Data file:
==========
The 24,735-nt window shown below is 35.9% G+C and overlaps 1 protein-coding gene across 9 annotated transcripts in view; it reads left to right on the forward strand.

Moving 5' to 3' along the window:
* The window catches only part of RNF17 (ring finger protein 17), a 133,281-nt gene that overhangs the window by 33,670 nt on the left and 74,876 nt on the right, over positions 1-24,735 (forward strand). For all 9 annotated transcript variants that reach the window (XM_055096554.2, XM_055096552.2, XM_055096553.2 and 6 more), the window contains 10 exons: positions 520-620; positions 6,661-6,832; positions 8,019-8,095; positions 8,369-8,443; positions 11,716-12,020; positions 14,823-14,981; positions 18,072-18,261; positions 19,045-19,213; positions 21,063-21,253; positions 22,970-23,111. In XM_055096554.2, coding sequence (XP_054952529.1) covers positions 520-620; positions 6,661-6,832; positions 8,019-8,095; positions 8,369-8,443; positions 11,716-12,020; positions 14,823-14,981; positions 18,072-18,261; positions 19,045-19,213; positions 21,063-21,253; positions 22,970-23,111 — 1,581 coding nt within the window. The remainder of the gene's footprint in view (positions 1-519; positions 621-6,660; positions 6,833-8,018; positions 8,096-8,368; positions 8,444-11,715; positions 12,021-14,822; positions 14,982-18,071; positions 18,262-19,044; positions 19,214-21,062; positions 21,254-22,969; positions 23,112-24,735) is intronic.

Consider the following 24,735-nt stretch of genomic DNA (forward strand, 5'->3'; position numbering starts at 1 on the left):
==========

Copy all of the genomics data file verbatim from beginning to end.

The 24,735-nt window shown below is 35.9% G+C and overlaps 1 protein-coding gene across 9 annotated transcripts in view; it reads left to right on the forward strand.

Moving 5' to 3' along the window:
* The window catches only part of RNF17 (ring finger protein 17), a 133,281-nt gene that overhangs the window by 33,670 nt on the left and 74,876 nt on the right, over positions 1-24,735 (forward strand). For all 9 annotated transcript variants that reach the window (XM_055096554.2, XM_055096552.2, XM_055096553.2 and 6 more), the window contains 10 exons: positions 520-620; positions 6,661-6,832; positions 8,019-8,095; positions 8,369-8,443; positions 11,716-12,020; positions 14,823-14,981; positions 18,072-18,261; positions 19,045-19,213; positions 21,063-21,253; positions 22,970-23,111. In XM_055096554.2, coding sequence (XP_054952529.1) covers positions 520-620; positions 6,661-6,832; positions 8,019-8,095; positions 8,369-8,443; positions 11,716-12,020; positions 14,823-14,981; positions 18,072-18,261; positions 19,045-19,213; positions 21,063-21,253; positions 22,970-23,111 — 1,581 coding nt within the window. The remainder of the gene's footprint in view (positions 1-519; positions 621-6,660; positions 6,833-8,018; positions 8,096-8,368; positions 8,444-11,715; positions 12,021-14,822; positions 14,982-18,071; positions 18,262-19,044; positions 19,214-21,062; positions 21,254-22,969; positions 23,112-24,735) is intronic.

Consider the following 24,735-nt stretch of genomic DNA (forward strand, 5'->3'; position numbering starts at 1 on the left):